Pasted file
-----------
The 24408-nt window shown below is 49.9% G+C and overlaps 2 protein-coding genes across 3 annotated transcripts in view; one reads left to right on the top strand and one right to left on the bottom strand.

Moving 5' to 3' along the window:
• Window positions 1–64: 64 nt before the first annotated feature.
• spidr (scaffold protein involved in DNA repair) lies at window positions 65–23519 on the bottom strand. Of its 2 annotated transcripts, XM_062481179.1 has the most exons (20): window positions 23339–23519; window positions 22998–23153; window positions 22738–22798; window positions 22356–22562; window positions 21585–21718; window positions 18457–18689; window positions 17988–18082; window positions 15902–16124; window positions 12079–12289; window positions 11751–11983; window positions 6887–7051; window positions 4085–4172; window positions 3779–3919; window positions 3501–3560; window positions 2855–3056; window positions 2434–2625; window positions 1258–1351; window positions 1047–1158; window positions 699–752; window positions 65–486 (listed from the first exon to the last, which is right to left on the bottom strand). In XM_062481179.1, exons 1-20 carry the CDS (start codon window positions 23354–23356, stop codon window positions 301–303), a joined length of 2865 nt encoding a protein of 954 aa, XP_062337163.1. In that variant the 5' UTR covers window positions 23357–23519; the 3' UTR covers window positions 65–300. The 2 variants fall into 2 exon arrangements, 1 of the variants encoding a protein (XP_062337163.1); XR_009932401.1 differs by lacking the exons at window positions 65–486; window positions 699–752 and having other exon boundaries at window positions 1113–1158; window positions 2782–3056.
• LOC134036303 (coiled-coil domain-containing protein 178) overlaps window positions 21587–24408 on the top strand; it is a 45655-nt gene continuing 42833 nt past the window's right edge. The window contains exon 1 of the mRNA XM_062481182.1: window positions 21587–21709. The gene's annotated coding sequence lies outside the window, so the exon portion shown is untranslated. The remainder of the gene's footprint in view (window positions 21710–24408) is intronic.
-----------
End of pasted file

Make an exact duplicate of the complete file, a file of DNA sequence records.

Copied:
The 24408-nt window shown below is 49.9% G+C and overlaps 2 protein-coding genes across 3 annotated transcripts in view; one reads left to right on the top strand and one right to left on the bottom strand.

Moving 5' to 3' along the window:
• Window positions 1–64: 64 nt before the first annotated feature.
• spidr (scaffold protein involved in DNA repair) lies at window positions 65–23519 on the bottom strand. Of its 2 annotated transcripts, XM_062481179.1 has the most exons (20): window positions 23339–23519; window positions 22998–23153; window positions 22738–22798; window positions 22356–22562; window positions 21585–21718; window positions 18457–18689; window positions 17988–18082; window positions 15902–16124; window positions 12079–12289; window positions 11751–11983; window positions 6887–7051; window positions 4085–4172; window positions 3779–3919; window positions 3501–3560; window positions 2855–3056; window positions 2434–2625; window positions 1258–1351; window positions 1047–1158; window positions 699–752; window positions 65–486 (listed from the first exon to the last, which is right to left on the bottom strand). In XM_062481179.1, exons 1-20 carry the CDS (start codon window positions 23354–23356, stop codon window positions 301–303), a joined length of 2865 nt encoding a protein of 954 aa, XP_062337163.1. In that variant the 5' UTR covers window positions 23357–23519; the 3' UTR covers window positions 65–300. The 2 variants fall into 2 exon arrangements, 1 of the variants encoding a protein (XP_062337163.1); XR_009932401.1 differs by lacking the exons at window positions 65–486; window positions 699–752 and having other exon boundaries at window positions 1113–1158; window positions 2782–3056.
• LOC134036303 (coiled-coil domain-containing protein 178) overlaps window positions 21587–24408 on the top strand; it is a 45655-nt gene continuing 42833 nt past the window's right edge. The window contains exon 1 of the mRNA XM_062481182.1: window positions 21587–21709. The gene's annotated coding sequence lies outside the window, so the exon portion shown is untranslated. The remainder of the gene's footprint in view (window positions 21710–24408) is intronic.